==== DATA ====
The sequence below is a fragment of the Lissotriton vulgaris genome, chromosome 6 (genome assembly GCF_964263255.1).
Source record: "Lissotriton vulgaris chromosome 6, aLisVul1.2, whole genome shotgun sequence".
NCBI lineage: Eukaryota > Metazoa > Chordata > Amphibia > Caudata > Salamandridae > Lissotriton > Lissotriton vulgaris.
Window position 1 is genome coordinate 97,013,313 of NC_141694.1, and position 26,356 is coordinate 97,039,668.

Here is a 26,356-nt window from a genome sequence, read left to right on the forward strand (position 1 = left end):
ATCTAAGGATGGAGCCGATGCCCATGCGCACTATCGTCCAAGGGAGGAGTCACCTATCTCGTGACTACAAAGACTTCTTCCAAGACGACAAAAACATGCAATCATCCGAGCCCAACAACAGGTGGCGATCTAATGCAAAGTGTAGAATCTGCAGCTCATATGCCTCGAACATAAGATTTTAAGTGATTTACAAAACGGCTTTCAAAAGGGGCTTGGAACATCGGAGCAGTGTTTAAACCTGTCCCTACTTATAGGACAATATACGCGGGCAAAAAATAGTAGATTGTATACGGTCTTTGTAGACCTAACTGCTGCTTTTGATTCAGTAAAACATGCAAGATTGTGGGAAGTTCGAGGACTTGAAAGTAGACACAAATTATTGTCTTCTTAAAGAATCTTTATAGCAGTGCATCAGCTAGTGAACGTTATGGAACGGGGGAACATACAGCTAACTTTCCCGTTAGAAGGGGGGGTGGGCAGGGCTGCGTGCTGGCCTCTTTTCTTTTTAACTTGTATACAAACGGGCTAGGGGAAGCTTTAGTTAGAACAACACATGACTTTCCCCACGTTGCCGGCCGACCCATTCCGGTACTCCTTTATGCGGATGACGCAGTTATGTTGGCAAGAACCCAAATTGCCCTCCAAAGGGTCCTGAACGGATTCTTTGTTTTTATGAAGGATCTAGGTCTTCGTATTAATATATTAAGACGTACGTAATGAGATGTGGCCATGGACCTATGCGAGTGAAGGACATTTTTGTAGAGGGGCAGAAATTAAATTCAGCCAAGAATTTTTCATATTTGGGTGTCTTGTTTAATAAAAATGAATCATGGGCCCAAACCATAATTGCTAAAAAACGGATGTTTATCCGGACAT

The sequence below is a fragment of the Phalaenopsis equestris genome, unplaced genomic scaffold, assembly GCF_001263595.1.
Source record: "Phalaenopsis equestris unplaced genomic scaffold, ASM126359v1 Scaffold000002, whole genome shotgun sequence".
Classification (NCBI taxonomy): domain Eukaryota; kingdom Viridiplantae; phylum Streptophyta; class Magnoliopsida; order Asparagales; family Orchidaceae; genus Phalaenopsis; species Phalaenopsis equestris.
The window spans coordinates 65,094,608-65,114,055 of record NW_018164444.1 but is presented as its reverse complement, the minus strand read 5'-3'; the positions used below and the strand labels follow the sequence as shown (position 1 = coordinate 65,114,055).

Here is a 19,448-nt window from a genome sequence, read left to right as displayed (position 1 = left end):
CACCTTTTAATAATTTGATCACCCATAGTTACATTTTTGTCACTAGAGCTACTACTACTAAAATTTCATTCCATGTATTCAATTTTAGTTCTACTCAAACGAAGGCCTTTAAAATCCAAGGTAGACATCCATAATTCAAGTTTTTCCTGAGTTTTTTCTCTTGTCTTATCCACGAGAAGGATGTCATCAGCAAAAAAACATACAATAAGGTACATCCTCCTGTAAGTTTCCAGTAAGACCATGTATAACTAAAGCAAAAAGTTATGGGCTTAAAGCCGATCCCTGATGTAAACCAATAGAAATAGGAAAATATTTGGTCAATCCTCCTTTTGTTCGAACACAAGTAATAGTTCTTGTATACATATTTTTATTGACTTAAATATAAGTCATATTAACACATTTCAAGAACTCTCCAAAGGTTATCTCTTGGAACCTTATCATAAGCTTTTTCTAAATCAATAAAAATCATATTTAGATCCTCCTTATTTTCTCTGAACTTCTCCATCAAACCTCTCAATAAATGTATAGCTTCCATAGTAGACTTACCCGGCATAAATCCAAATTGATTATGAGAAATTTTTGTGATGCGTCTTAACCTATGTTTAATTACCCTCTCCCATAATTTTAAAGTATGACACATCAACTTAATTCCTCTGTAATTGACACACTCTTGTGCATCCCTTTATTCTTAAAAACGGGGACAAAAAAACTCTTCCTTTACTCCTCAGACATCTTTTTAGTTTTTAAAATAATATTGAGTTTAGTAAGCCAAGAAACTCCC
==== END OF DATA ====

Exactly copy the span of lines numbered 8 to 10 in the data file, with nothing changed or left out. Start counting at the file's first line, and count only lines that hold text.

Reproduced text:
Source record: "Phalaenopsis equestris unplaced genomic scaffold, ASM126359v1 Scaffold000002, whole genome shotgun sequence".
Classification (NCBI taxonomy): domain Eukaryota; kingdom Viridiplantae; phylum Streptophyta; class Magnoliopsida; order Asparagales; family Orchidaceae; genus Phalaenopsis; species Phalaenopsis equestris.
The window spans coordinates 65,094,608-65,114,055 of record NW_018164444.1 but is presented as its reverse complement, the minus strand read 5'-3'; the positions used below and the strand labels follow the sequence as shown (position 1 = coordinate 65,114,055).